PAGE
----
- The Washington Times - Thursday, March 23, 2006

The chairman of Taiwan’s Nationalist Party, a strong favorite to win presidential elections in 2008, said yesterday that if victorious he would seek to negotiate a peace accord with Beijing providing for 30 to 50 years free of military tension.

Speaking in Washington at the Brookings Institution, Ma Ying-jeou said such a period of stability should be used to boost economic and cultural exchanges with the Chinese mainland and to extend Taiwan’s participation in international groups such as the World Trade Organization.

“We’d like to negotiate a peace accord with the mainland [covering] 30 years, 40 years, 50 years, depending on the negotiation,” he said. “In the peace accord, military confidence-building measures should be included.

“We want peace and prosperity,” added Mr. Ma, the popular mayor of Taipei since 1998 and the Nationalist Party chairman since last fall. “Taiwan shouldn’t be the troublemaker, but a responsible stakeholder in the region.”

Chen Shui-bian, the president of Republic of China (Taiwan), exacerbated tensions with the mainland and set off alarm bells in Washington last month when he scrapped the National Unification Council, a mainly symbolic body dedicated to the eventual reunification of Taiwan and China.

Beijing considers Taiwan a breakaway province and has threatened to attack if it declares independence. The Bush administration has pledged to defend Taiwan but fears being drawn into a war between the two.

Mr. Ma, in Washington for the first time since taking over his party chairmanship, led the Nationalists to strong gains in local elections in December and enjoys a formidable lead in national polls. He favors maintaining the status quo with China — which leaves Taiwan’s status ambiguous — while calling for a dialogue with the mainland’s ruling Communist Party.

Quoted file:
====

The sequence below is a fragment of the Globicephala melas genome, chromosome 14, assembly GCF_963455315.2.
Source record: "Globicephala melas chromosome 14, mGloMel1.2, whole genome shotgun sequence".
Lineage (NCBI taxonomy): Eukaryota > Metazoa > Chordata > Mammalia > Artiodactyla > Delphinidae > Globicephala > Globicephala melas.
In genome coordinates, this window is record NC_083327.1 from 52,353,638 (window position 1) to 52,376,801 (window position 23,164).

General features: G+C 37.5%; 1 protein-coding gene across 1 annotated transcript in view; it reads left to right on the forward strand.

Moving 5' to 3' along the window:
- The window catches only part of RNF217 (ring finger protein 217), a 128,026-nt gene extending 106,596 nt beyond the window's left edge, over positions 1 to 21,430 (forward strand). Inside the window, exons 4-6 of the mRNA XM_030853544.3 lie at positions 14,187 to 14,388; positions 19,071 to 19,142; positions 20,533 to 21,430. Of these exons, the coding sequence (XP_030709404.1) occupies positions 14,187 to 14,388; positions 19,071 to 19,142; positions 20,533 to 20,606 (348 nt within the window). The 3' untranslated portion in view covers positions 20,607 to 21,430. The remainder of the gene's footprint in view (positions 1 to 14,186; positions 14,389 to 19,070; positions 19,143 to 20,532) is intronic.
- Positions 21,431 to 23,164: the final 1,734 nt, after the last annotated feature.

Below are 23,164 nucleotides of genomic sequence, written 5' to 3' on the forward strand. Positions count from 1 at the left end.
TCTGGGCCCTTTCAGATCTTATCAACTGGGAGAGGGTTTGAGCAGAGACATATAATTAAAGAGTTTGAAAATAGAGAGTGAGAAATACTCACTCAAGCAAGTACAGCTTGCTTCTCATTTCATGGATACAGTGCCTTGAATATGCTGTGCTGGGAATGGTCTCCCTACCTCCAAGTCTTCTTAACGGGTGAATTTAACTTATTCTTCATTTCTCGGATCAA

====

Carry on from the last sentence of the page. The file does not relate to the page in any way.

In his remarks yesterday, Mr. Ma said his proposal did not mean the Nationalists will approach China at the expense of the U.S.-Taiwan relationship.

The United States “always encourages us to open dialogue with the mainland,” said Mr. Ma. “We don’t want to be the flash point in East Asia anymore.”

Mr. Ma offered no new hope for progress on a proposed $18 billion arms sale to Taiwan, which the Nationalists have been holding up in the island’s legislature since it was approved by President Bush in 2001.

The delay is partly because of the failure of the ruling Democratic Progressive Party to provide adequate information, he said yesterday.

The Nationalist Party “is not blocking the deal” and will support reasonable arms purchases from the United States, he said.

He said the determination of what is reasonable should be based on a comprehensive evaluation of Taiwan’s defense needs, its relationship with China, public opinion and Taiwan’s financial capabilities.

Mr. Ma placed enhanced economic ties with China at the center of his policy proposals. “Seven hundred [Chinese] missiles are targeted on Taiwan, but trade is booming as usual,” he said.

Trade with China has become hugely important for Taiwan, which holds a $41.7 billion surplus in cross-strait commerce while suffering a $34.1 trade deficit with the rest of the world.

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